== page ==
Life of a First Responder During the Corona Virus
“I sleep alone, so you can sleep safe.” An unknown police spouse
You may have thought at the beginning of this mess we are in that once the bars have closed down and people are staying inside that crime would definitely go down. Logic would certainly dictate that wouldn't it? As a cop on the graveyard shift, I was expecting and hoping crime would decrease and the silver lining would be some quiet and peaceful nights on the streets of one of the most populated cities in America. Boy, was I fooled and there would be no Corona beer waiting for me at home either!
Let me start off by saying my life has changed drastically on three fronts since Covid 19 first entered our atmosphere here in America. I am a full time cop as well as a professional speaker and entertainer. I am very thankful I still have my cop job and seeing how many have lost their livelihood is heartbreaking. Lord willing, I am confident I will continue once again speaking and traveling once this is over while we all still deal with the new normal.
The first big change for us as well as many police departments began by no longer having traditional role calls. Officers report in briefly and then get into their patrol vehicles, sign in and begin by responding to one of the many calls waiting. We only did social distancing for a few days until the elimination of roll calls began. Camaraderie evaporated as quickly as the new normal began. Shortly after the break up of roll calls, like grocers, there is only one entrance to the station. As officers report in, their temperature is checked. If one has a fever, they cannot work. All of us received two N95 masks and goggles allowing the new normal to begin.
I have seen so much as a police officer with drastic changes. I have been both a detective in missing persons as well as the patrol division working the streets where the majority of my career has been. Nothing, I mean nothing compared me for this. We all know when we leave home we may never come back. I can deal with that. Through all the death and destruction this job has dealt me, the invisible bullet is now our reality. We go to work wearing a mask and washing our hands only to return back home and having to decontaminate ourselves so we do not expose our loved ones to the killer. I served in the Air Force in Korea where we had military exercises four times a year having to wear a gas mask, sometimes 16 hours at a time. All of that to prepare us for a biological attack from North Korea. It never happened. Welcome to reality.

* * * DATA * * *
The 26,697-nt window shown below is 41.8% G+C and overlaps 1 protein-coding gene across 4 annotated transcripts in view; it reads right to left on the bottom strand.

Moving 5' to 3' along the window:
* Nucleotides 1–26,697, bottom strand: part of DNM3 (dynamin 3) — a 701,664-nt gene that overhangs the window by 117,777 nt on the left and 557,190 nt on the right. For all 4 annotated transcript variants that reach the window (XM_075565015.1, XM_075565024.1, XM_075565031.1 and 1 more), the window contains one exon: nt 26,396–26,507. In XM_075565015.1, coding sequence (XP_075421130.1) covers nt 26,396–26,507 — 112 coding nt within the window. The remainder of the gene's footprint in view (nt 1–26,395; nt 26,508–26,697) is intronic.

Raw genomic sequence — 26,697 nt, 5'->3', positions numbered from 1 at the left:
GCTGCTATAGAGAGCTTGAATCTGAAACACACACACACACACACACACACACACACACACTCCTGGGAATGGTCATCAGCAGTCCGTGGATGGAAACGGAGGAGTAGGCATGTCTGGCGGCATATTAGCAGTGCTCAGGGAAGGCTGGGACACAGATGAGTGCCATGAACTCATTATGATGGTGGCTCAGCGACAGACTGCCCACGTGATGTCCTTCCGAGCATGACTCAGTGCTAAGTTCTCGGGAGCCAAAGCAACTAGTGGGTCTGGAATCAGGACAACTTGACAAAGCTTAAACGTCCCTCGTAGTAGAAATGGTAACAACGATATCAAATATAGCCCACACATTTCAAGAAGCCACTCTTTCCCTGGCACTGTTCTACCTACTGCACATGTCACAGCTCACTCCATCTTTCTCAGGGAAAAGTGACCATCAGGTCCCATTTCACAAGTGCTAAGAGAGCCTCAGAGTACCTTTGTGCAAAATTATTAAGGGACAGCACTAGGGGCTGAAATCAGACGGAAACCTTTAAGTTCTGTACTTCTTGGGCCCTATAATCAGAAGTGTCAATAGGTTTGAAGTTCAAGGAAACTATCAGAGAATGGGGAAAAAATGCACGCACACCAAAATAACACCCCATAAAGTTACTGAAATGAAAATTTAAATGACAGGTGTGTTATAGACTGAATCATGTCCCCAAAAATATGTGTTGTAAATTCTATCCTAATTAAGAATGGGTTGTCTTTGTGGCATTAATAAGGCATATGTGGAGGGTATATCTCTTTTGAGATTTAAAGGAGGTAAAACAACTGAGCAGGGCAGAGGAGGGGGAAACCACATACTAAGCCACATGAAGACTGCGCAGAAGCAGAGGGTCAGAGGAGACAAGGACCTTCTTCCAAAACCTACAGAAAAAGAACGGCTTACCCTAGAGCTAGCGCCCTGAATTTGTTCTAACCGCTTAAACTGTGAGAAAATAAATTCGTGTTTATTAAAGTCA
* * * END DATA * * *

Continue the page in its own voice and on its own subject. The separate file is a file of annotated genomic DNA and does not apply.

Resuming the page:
Calls for service never really slowed down. Property crime has risen and of course more family assaults. ATM burglaries are the in thing now and DWIs have dropped. Is this because people are not driving drunk even with stay at home orders in place and the bars are closed? Don't believe that for one minute. Sure, traffic has decreased during normal hours but when I am off duty, while running at night in a rural area, I still see traffic. People are driving at all hours and at all speeds, especially high speeds. When we pull someone over, it could be our last day on earth. Now if we pull someone over, it doubles the odds. And shootings? Yup, they are still going strong. I just had one the other night where a male was shot in the back twice in the pouring rain. The weatherman prediction was only a 30 percent chance of rain, but this is Texas. There goes my nice and dry department issued N95.